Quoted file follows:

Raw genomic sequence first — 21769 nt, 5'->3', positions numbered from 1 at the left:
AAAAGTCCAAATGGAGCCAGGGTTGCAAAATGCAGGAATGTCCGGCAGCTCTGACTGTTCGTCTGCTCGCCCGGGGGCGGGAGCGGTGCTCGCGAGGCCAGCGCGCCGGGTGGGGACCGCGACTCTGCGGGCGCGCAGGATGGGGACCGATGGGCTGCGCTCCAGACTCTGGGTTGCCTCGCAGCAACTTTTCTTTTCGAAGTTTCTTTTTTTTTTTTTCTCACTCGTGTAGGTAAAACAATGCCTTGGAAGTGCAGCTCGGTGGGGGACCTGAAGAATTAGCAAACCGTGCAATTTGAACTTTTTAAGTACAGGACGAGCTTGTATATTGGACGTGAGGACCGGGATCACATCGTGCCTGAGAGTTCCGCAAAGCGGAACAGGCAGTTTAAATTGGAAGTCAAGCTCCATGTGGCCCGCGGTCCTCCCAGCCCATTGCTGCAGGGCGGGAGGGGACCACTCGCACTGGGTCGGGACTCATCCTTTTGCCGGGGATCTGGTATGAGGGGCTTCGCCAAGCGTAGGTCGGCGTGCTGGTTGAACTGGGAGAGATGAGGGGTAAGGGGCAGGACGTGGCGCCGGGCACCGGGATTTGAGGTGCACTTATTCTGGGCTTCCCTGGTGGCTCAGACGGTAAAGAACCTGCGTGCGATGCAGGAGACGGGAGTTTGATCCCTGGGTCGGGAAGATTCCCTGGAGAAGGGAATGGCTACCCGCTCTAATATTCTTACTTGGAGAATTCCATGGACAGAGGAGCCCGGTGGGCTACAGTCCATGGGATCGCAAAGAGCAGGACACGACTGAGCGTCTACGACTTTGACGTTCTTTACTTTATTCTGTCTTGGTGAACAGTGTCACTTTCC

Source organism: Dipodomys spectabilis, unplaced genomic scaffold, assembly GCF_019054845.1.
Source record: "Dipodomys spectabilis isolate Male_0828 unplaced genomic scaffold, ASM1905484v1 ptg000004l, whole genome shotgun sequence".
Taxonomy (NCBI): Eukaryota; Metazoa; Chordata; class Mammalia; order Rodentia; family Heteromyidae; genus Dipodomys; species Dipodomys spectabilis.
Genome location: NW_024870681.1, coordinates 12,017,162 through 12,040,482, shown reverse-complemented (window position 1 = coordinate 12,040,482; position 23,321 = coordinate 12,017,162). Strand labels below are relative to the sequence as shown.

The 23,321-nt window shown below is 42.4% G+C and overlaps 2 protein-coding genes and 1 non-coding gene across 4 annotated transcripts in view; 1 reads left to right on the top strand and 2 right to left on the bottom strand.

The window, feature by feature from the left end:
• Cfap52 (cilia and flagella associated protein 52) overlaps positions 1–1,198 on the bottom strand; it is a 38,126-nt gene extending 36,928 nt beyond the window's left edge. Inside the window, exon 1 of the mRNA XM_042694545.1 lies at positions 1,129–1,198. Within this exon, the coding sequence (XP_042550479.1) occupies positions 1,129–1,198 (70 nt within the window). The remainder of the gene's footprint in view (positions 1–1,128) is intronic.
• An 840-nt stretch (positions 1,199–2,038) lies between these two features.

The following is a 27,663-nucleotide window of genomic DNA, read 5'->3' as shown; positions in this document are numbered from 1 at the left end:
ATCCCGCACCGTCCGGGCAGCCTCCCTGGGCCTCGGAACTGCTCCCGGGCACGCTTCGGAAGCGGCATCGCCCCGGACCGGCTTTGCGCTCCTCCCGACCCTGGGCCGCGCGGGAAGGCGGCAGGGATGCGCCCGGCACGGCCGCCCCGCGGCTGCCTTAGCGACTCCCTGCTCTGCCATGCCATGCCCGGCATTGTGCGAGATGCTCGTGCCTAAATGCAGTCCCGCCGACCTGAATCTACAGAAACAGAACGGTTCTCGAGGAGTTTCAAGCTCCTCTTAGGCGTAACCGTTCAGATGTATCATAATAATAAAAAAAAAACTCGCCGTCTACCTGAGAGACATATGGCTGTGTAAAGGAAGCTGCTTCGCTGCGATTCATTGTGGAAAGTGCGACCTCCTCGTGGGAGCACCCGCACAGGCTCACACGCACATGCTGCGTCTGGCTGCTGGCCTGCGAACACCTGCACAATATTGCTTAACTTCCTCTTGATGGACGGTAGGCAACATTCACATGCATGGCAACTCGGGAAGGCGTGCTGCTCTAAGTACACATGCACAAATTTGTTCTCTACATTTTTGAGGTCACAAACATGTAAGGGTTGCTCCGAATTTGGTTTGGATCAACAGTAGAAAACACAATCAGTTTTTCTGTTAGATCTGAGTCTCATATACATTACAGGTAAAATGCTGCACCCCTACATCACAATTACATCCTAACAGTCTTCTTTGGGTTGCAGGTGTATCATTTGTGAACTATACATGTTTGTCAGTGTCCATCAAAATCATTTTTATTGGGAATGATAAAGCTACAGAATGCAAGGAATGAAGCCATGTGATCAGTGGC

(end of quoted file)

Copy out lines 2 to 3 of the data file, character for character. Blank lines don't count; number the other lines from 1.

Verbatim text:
AAAAGTCCAAATGGAGCCAGGGTTGCAAAATGCAGGAATGTCCGGCAGCTCTGACTGTTCGTCTGCTCGCCCGGGGGCGGGAGCGGTGCTCGCGAGGCCAGCGCGCCGGGTGGGGACCGCGACTCTGCGGGCGCGCAGGATGGGGACCGATGGGCTGCGCTCCAGACTCTGGGTTGCCTCGCAGCAACTTTTCTTTTCGAAGTTTCTTTTTTTTTTTTTCTCACTCGTGTAGGTAAAACAATGCCTTGGAAGTGCAGCTCGGTGGGGGACCTGAAGAATTAGCAAACCGTGCAATTTGAACTTTTTAAGTACAGGACGAGCTTGTATATTGGACGTGAGGACCGGGATCACATCGTGCCTGAGAGTTCCGCAAAGCGGAACAGGCAGTTTAAATTGGAAGTCAAGCTCCATGTGGCCCGCGGTCCTCCCAGCCCATTGCTGCAGGGCGGGAGGGGACCACTCGCACTGGGTCGGGACTCATCCTTTTGCCGGGGATCTGGTATGAGGGGCTTCGCCAAGCGTAGGTCGGCGTGCTGGTTGAACTGGGAGAGATGAGGGGTAAGGGGCAGGACGTGGCGCCGGGCACCGGGATTTGAGGTGCACTTATTCTGGGCTTCCCTGGTGGCTCAGACGGTAAAGAACCTGCGTGCGATGCAGGAGACGGGAGTTTGATCCCTGGGTCGGGAAGATTCCCTGGAGAAGGGAATGGCTACCCGCTCTAATATTCTTACTTGGAGAATTCCATGGACAGAGGAGCCCGGTGGGCTACAGTCCATGGGATCGCAAAGAGCAGGACACGACTGAGCGTCTACGACTTTGACGTTCTTTACTTTATTCTGTCTTGGTGAACAGTGTCACTTTCC

Source organism: Dipodomys spectabilis, unplaced genomic scaffold, assembly GCF_019054845.1.